The newcomers on this tiny Pacific nation are young and in limbo, scared that they'll be arrested if they're sent back to their native land. Most speak no English, but they say they're astounded by the generosity of Palau and its people.
They are not the Chinese Muslims from Guantanamo who made world news last week when Palau's president said the country would take them. Instead, they are 11 asylum seekers from Myanmar — and they may offer the best idea what the freed detainees' new lives might be.
"They didn't know us," Aye Aye Thant, 34, the group's sole fluent English speaker and de facto spokeswoman, said Sunday. "We are not workers, and we don't serve their country. But we are treated as their own siblings."
Fearing arrest for their political activities, the 10 men and one woman fled military-run Myanmar to Malaysia and then to the Philippines, always moving on because they thought the countries might deport them. They had never heard of Palau, but friends suggested it. It also offered an attractive feature — visa-free entry.
They arrived in late February, and Palau has mobilized to protect them.
Once their money ran out, the local Roman Catholic church offered to house and feed them. On Monday, a senator — the president's younger brother — will take over, letting them stay at his farmhouse as they await word on their application for asylum.
"It's our age-old tradition to receive those in need whenever they somehow arrive on our shores," President Johnson Toribiong said in an interview with The Associated Press on Saturday. He said that idea is behind the decision to accept the Chinese Muslims, known as Uighurs, and rejected criticism that the move is somehow tied to U.S. aid.
The Myanmar asylum seekers say in tropical Palau, one of the world's smallest countries, they finally feel free.
"We were going to be arrested by the military government (in Myanmar)," said Aye Aye Thant, a former English teacher who openly opposes Myanmar's ruling junta.
She decided to leave after a family friend and police officer warned her father that she appeared on a government arrest list. She had made unauthorized trips to the Irrawaddy Delta region, hit hard by last year's Cyclone Nargis, to pass out donated supplies and money.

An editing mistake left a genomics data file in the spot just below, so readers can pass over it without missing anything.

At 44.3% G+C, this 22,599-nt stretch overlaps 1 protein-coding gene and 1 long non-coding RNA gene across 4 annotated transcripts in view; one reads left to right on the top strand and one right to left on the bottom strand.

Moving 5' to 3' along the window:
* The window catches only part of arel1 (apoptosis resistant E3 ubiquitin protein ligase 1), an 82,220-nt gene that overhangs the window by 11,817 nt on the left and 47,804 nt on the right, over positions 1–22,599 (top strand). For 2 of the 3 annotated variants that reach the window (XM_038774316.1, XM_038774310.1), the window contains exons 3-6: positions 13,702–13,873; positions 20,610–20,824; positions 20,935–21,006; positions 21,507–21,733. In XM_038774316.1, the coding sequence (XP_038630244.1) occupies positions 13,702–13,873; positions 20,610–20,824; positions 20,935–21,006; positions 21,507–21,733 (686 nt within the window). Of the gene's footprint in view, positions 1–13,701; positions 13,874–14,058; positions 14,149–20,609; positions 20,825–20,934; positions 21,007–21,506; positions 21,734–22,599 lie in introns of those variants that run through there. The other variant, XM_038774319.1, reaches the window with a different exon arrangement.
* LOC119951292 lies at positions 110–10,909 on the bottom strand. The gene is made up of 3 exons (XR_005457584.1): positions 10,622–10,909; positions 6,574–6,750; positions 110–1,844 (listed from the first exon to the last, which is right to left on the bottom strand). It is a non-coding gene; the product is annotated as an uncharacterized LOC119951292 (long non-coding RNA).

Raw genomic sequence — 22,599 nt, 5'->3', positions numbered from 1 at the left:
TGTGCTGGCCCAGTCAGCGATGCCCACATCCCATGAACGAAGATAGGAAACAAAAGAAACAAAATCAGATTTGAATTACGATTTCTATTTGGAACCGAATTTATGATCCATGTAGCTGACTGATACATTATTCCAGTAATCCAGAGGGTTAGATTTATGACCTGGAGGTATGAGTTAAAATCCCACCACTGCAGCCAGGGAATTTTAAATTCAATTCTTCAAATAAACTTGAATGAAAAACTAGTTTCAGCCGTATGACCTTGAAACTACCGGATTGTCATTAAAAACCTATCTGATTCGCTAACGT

Her cousin Agganana, another asylum seeker who goes by one name, said he led various anti-government demonstrations at home.
All but one in the group, which includes two Buddhist monks, are members of the overseas offshoot of the National League for Democracy led by pro-democracy leader Aung San Suu Kyi. Suu Kyi currently is on trial on charges of violating terms of her house arrest by harboring an American who swam uninvited to her lakeside home.
In Palau, a tropical island nation of 20,000 people, local residents approach them from time to time, offering what they can to help.
Their main benefactor from the Catholic church, Father Rusk Saburo, stopped by Sunday afternoon to check on them before their move.
Saburo, one of Palau's three Roman Catholic priests, said the church has been paying $500 a month for the apartment. It also has provided groceries and medical care.
"The goal of life for us is you help a stranger," he said, sitting between the two Buddhist monks. "No questions asked."
At their new home starting Monday, the men will help out on the senator's farm in return for housing. And Aye Aye Thant said she may be able to start teaching English informally.
Even though the group seems happy with their transition to Palau, Saburo admits he has concerns about the Uighurs' (pronounced WEE'-gurs) expected arrival. How will they fit in after a life spent largely in dry western China? Where will they live? What will they do?
Saburo said he must practice what he preaches, regardless of religion.
"Whether the president has other motives or not is another matter," he said. "For humanitarian purposes, I am a Christian, so I accept anybody who comes in peace. I'm sure a good number of my parishioners feel the same way."